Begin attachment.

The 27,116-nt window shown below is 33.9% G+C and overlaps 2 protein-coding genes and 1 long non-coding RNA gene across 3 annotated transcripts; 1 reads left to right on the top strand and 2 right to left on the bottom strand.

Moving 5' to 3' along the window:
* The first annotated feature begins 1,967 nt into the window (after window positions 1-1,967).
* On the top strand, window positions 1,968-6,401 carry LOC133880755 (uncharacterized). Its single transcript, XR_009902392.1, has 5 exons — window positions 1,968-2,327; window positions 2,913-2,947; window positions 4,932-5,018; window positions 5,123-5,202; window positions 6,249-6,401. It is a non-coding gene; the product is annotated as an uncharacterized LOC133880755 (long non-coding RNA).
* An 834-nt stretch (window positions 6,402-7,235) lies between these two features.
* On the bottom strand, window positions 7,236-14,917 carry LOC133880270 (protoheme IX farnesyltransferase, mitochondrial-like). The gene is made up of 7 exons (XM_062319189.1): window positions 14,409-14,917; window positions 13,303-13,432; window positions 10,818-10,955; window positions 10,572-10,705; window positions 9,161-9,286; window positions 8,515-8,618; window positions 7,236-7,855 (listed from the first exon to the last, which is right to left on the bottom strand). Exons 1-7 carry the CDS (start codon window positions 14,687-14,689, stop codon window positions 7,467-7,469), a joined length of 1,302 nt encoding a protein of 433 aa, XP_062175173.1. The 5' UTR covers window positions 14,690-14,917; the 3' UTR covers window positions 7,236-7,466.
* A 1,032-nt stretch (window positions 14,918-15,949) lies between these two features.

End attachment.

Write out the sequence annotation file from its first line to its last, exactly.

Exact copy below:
The 27,116-nt window shown below is 33.9% G+C and overlaps 2 protein-coding genes and 1 long non-coding RNA gene across 3 annotated transcripts; 1 reads left to right on the top strand and 2 right to left on the bottom strand.

Moving 5' to 3' along the window:
* The first annotated feature begins 1,967 nt into the window (after window positions 1-1,967).
* On the top strand, window positions 1,968-6,401 carry LOC133880755 (uncharacterized). Its single transcript, XR_009902392.1, has 5 exons — window positions 1,968-2,327; window positions 2,913-2,947; window positions 4,932-5,018; window positions 5,123-5,202; window positions 6,249-6,401. It is a non-coding gene; the product is annotated as an uncharacterized LOC133880755 (long non-coding RNA).
* An 834-nt stretch (window positions 6,402-7,235) lies between these two features.
* On the bottom strand, window positions 7,236-14,917 carry LOC133880270 (protoheme IX farnesyltransferase, mitochondrial-like). The gene is made up of 7 exons (XM_062319189.1): window positions 14,409-14,917; window positions 13,303-13,432; window positions 10,818-10,955; window positions 10,572-10,705; window positions 9,161-9,286; window positions 8,515-8,618; window positions 7,236-7,855 (listed from the first exon to the last, which is right to left on the bottom strand). Exons 1-7 carry the CDS (start codon window positions 14,687-14,689, stop codon window positions 7,467-7,469), a joined length of 1,302 nt encoding a protein of 433 aa, XP_062175173.1. The 5' UTR covers window positions 14,690-14,917; the 3' UTR covers window positions 7,236-7,466.
* A 1,032-nt stretch (window positions 14,918-15,949) lies between these two features.